Imagine a duffle bag stuffed full of fire crackers. Now, imagine throwing the bag into a cave and lighting it up. That’s what you get when you jab the Start button on the Chyrsler 300 SRT8 Core. The 6.4-litre HEMI V8 awakens with a thunderous roar that’s enough to set the pesky Chihuahua in the next block yapping. It settles into a bassy rumble that throbs almost in harmony with your quickening heartbeat.
Shift the lever that’s connected to a 5-speed Mercedes-derived automatic into Drive and it’s time to find the nearest driving road to let the beast out.
The big brash American you see on this page is one of six cars Chrysler Australia entered into the Targa Adelaide rally in August this year. Still covered in racing livery and dressed in eye-catching Billet Silver metallic paint, its presence is undisputable. Blokes are irresistibly drawn to it like they are to Angelina Jolie’s luscious lips, while the ladies are quick to get their boyfriend’s attention when we cruise past.
The STR8 Core is a stripped out version of the 300 SRT8 developed specifically for the Australian market. By removing selected luxury items and advanced safety features, as well as substituting the adaptive dampers with standard suspension, it arrives at the showroom from an affordable $56,000, $10,000 less than the fully equipped model.
On the outside, the only visual difference is the red “Core” badge at the back, red and chrome HEMI badging on the front guards, and a different set of shoes. The Core wears aggressive 20-inch aluminium twin-five spoke two-toned machine faced wheels wrapped in 245/45R20 tyres, which to my eyes are much better looking than the standard STR8’s.
Our race-prep car also scores a Mopar front strut brace, freer breathing air filter and exhaust systems and race spec brake fluid.
Most of us would agree that American muscle cars are great in a straight line and the Core didn’t disappoint. It smashes the triple digits in 5.4 seconds from a standstill on test. However, present them with a corner and they would go around it as good as a roller skater with wheels made out of wet soap skating on Italian polished tiles would.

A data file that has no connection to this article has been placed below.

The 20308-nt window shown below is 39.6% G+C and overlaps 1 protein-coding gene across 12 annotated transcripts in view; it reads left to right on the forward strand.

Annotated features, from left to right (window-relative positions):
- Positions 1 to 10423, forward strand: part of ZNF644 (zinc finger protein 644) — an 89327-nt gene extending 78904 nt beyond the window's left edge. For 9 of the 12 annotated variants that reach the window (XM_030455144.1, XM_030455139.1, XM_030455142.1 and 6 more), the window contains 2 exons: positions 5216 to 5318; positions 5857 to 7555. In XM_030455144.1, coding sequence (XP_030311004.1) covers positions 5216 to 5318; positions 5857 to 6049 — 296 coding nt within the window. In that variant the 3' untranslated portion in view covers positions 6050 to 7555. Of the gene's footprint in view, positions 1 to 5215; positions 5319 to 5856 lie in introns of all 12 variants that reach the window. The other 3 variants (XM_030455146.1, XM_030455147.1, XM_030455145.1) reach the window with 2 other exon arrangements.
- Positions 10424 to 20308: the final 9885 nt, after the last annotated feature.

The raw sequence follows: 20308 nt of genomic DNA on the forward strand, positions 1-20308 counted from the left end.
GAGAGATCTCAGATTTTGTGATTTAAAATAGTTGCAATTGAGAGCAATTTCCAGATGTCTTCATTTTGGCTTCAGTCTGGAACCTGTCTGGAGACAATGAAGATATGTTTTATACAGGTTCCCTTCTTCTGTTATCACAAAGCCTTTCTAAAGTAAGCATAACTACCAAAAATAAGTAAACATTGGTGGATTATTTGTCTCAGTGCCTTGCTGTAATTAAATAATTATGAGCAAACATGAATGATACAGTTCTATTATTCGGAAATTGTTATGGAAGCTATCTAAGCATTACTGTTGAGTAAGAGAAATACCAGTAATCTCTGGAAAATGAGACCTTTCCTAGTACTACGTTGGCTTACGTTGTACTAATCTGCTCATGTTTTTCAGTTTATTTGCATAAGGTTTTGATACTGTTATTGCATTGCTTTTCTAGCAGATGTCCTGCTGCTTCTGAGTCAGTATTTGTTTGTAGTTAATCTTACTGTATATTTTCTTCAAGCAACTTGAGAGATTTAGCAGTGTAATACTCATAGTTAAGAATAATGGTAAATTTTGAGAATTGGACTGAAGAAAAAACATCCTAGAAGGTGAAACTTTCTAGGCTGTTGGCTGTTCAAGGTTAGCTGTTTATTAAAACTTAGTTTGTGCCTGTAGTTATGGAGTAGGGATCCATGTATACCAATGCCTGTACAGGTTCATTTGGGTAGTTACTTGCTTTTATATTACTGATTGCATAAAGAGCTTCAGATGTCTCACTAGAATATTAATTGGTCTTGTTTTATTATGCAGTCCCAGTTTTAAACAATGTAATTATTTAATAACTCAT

The STR8 Core, though, shatters that perception to pieces. It turns into and powers out of corners much better than a near two-tonne heavyweight deserves to be. There’s almost an endless amount of grip from the Goodyear performance tyres.
On tight second gear corners, there’s barely a hint of understeer, while its stubby tail would happily step out without much provocation, before the ESP quickly, but subtly tidy things up. It remains composed and flat snaking through tight zig-zag bends that are typical of our test route – a testament to its non-adaptive performance suspension.
Its old school hydraulic power steering while direct, isn’t the quickest, nor the most precise or communicative. The massive steering wheel doesn’t help with the cause either. Nevertheless, you won’t be left in the dark as to what the front end is up to.
While it does a commendable job of transferring tidal wave after tidal wave of torque to the rear wheels, the ancient 5-speed automatic is rather languid in its response. There seems to be a split second delay of when the request to shift down is sent, to when it is actually dispatched. It is however, surprisingly fluid in its action.
Bringing the hulking beast to a halt is no mean feat and that is taken care of by sizable Brembo brakes on all four corners. With a progressive brake pedal feel, the car will shave off speed as quickly as it has gained them
Back in town, while the SRT8 Core makes the mundane trip of going to the supermarket exhilarating, its constant exhaust drone can get a bit tiring after a while, especially at constant freeway speeds. Its ride is also on the firm side where most ruts and dimples made their presence felt. That said, it is by no means spine crushingly hard.
Now, to the boring bits.
As an entry-level model, the Chrysler 300 STR8 Core makes do without leather seats, has a 6-speaker instead of 19-speaker sound system (who needs the extra 13 speakers when the exhaust note is this awesome), and also loses blind spot and forward collision warning systems. None of which we missed.
The only glaring omission is a reverse camera that would substantially reduce the risk of damaging that pot plant by the side of the drive way.
And while you are having the time of your life tackling the best driving roads you can find on the car’s GPS, a tanker load of fuel is igniting within the 8 cylinders under its snout. That’s despite Chrysler’s latest multiple-displacement system which deactivates half of the engine’s cylinders under low load conditions.
There’s a certain raw charm that you get in the 300 SRT8 Core that you can’t find anywhere else in its class. While its tough, gangster-friendly design might not be everybody’s cup of tea, it is also the cheapest way to get into the over 300 Kilowatt Club.
What seals the deal though, is its surprisingly capable handling, and that cracking engine and exhaust note!
Less is indeed more.
|Price (Excl. on-roads):||$56,000|
|Engine:||6.4-litre HEMI V8 petrol|
|347kW @ 6,100rpm, 631Nm @ 4,150rpm, rear-wheel drive|
|Combined Fuel Consumption:||Claimed: 13.0L/100km. Tested: 13.6L/100km|
|0-100km/h (seconds):||5.4 (tested)|
|Dimensions (mm):||Length: 5,089, Width: 1,905, Height: 1,478, Wheelbase: 3,052|
|Kerb Weight (kg):||1,983 – 2,012|
Competitor: Holden Commodore SSV Redline
Photos by: Dario Duno